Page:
Hopefully you know that if everyone has a 50% chance of winning each all-in, in an eight-person heads-up tournament, everyone will win 12.5% of the time. However, if one guy has a 55% chance of winning his flips, meaning each of his opponents has 45% chance against him and 50% against everyone else, the player with 55% will win the tournament a 16.6% of the time, which provides a hefty 32% return on investment. This is because each of his opponents will only win 11.9% of the time.
If instead of only eight people, there were 64, the player with 55% will win 2.77% of the time, which might sound minuscule, but is huge compared to everyone else, who will only win 1.54% of the time. In that event, the player with 55% will have a 77% return on investment, which is more than most top tournament players expect to have in a tournament with many more people. Hopefully you immediately recognize that if you can consistently get your money in good, you will have a larger return on investment as the field size increases.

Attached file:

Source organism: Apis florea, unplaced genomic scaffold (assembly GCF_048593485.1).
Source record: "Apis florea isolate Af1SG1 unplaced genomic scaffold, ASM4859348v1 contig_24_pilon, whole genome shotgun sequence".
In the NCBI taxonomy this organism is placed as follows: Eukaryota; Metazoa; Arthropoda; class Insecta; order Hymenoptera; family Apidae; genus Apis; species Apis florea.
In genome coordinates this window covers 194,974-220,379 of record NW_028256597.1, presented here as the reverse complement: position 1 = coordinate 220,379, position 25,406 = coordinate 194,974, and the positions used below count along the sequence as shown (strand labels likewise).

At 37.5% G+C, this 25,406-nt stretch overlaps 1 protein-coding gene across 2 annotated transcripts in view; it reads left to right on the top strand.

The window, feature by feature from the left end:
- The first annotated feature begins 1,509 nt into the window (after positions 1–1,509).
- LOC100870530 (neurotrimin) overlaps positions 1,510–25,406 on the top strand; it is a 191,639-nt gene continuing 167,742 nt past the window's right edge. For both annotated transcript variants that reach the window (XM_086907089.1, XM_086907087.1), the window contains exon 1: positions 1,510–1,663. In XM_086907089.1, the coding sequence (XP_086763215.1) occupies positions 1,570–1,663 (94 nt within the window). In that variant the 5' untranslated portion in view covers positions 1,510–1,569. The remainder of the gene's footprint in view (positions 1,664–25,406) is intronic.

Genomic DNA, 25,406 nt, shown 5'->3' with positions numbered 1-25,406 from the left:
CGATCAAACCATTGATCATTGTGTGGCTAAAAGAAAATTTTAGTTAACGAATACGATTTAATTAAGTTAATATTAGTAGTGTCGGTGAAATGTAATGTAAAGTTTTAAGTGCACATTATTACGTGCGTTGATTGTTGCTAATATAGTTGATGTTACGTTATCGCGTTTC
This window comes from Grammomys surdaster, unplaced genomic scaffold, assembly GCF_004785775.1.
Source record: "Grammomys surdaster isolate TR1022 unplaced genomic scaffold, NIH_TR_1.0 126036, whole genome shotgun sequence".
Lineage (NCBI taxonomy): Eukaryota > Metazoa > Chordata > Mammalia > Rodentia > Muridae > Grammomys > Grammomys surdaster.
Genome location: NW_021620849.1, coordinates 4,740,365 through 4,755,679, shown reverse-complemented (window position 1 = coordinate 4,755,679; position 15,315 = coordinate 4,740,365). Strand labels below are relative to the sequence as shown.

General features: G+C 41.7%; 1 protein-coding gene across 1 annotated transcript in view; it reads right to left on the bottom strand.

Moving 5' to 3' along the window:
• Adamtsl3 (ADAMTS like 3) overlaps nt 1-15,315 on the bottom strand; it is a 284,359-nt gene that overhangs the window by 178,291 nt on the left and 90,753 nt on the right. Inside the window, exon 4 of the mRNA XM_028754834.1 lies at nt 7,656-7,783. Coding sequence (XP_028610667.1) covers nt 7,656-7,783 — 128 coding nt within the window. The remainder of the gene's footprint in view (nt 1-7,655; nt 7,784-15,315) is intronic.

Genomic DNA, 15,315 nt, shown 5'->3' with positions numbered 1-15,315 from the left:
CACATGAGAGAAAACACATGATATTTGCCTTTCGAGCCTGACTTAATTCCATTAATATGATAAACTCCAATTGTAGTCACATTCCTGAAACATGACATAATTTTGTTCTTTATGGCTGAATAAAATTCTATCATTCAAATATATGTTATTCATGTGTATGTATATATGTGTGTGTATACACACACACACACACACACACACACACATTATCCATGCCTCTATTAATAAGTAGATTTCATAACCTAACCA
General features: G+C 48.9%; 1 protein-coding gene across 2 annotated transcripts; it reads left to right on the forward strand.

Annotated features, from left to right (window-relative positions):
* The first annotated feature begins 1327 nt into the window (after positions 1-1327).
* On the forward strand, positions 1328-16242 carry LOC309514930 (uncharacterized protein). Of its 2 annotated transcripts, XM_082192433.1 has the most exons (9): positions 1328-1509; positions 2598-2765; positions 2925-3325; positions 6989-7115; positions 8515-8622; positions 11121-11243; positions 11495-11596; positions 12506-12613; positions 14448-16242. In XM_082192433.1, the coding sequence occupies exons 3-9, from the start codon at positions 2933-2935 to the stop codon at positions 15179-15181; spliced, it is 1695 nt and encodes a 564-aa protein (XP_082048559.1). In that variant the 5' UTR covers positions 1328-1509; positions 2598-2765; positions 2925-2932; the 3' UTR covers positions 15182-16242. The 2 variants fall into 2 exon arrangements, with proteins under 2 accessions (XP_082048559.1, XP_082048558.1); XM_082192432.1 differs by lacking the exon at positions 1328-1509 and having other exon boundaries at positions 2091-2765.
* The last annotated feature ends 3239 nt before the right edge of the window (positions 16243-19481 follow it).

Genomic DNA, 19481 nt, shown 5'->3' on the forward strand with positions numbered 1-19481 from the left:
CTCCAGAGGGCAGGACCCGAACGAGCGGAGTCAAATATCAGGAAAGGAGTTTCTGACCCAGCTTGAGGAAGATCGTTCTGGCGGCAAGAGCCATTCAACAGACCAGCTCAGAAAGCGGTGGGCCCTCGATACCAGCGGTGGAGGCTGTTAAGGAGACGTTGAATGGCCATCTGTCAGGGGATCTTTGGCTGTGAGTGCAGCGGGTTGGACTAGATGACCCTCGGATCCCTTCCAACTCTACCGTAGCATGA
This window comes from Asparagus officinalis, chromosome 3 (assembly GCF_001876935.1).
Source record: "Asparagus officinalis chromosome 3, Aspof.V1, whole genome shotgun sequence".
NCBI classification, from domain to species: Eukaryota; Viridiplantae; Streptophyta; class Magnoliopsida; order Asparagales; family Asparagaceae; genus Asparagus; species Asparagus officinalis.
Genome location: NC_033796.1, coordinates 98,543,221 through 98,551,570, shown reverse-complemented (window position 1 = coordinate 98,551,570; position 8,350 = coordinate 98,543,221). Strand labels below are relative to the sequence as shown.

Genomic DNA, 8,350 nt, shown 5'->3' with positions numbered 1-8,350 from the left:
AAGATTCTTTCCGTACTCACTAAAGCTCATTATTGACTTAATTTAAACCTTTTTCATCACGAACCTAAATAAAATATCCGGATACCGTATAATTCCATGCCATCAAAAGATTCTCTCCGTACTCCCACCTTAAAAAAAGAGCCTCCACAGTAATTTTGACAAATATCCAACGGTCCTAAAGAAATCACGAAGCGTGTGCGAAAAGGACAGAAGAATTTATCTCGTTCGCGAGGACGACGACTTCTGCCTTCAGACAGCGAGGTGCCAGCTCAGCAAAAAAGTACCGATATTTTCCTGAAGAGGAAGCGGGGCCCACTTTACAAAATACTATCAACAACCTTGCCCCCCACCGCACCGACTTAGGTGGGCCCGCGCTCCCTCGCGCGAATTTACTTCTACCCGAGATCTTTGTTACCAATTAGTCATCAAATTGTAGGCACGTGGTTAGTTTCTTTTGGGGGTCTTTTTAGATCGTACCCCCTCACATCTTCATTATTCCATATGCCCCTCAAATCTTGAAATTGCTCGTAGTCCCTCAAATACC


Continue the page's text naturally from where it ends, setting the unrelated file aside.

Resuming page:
It is important to realize that when playing deep stacked, good players do not get all-in against an amateur without a hand that can reasonably beat good, but not amazing, postflop hands, such as A-A on 9-7-4-2. It might be hard to believe, but against someone who is a good poker player, you do not want to get all-in with most one pair hands in most situations when you have more than 150 big blinds.